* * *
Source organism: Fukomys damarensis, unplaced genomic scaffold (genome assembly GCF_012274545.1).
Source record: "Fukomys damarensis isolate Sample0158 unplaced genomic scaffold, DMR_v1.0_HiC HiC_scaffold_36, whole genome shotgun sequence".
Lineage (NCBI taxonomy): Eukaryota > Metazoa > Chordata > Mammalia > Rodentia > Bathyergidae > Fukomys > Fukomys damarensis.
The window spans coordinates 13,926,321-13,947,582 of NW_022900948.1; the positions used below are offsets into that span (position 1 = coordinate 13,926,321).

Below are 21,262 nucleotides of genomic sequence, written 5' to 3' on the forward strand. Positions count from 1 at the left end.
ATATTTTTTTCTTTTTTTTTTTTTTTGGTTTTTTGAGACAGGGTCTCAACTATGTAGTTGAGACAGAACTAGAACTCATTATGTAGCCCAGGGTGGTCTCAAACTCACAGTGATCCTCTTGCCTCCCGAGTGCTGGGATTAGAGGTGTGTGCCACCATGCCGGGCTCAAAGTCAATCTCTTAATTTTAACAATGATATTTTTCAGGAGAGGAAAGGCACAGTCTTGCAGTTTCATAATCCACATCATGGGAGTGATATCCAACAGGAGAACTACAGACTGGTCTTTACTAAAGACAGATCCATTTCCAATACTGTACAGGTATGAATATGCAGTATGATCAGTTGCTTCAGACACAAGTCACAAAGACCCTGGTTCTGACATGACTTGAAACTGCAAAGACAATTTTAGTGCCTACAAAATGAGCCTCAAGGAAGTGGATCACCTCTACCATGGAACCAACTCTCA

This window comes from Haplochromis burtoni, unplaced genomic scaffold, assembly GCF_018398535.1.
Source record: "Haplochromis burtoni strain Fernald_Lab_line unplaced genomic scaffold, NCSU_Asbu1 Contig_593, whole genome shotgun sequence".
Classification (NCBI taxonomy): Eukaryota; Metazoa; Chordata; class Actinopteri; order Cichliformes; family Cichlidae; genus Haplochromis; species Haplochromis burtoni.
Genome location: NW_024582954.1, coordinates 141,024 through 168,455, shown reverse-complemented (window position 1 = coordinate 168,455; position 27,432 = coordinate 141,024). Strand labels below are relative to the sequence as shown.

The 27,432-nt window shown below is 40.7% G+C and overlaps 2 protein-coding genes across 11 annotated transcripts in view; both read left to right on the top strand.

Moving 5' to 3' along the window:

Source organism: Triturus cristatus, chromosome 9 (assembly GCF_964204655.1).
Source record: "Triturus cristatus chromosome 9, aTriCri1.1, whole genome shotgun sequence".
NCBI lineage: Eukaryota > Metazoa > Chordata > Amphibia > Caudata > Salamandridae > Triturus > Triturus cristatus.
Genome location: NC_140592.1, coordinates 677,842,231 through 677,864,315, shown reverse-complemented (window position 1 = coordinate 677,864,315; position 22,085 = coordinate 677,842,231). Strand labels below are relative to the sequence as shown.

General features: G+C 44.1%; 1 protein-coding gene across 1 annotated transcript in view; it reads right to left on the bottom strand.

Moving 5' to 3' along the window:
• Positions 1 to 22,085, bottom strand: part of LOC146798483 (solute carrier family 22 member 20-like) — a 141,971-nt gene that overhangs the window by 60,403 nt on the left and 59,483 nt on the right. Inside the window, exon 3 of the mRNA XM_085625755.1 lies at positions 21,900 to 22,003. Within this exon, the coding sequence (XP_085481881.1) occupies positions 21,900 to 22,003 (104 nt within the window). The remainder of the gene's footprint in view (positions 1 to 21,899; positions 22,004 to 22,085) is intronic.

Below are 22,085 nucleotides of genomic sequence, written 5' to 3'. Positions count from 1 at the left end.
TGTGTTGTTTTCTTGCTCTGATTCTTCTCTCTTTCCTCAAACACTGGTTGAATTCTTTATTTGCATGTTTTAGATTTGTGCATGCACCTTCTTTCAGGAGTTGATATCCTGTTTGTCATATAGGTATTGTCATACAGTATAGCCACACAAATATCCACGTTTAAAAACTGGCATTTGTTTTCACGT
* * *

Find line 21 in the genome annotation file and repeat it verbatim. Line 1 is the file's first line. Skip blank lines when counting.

TGTGTTGTTTTCTTGCTCTGATTCTTCTCTCTTTCCTCAAACACTGGTTGAATTCTTTATTTGCATGTTTTAGATTTGTGCATGCACCTTCTTTCAGGAGTTGATATCCTGTTTGTCATATAGGTATTGTCATACAGTATAGCCACACAAATATCCACGTTTAAAAACTGGCATTTGTTTTCACGT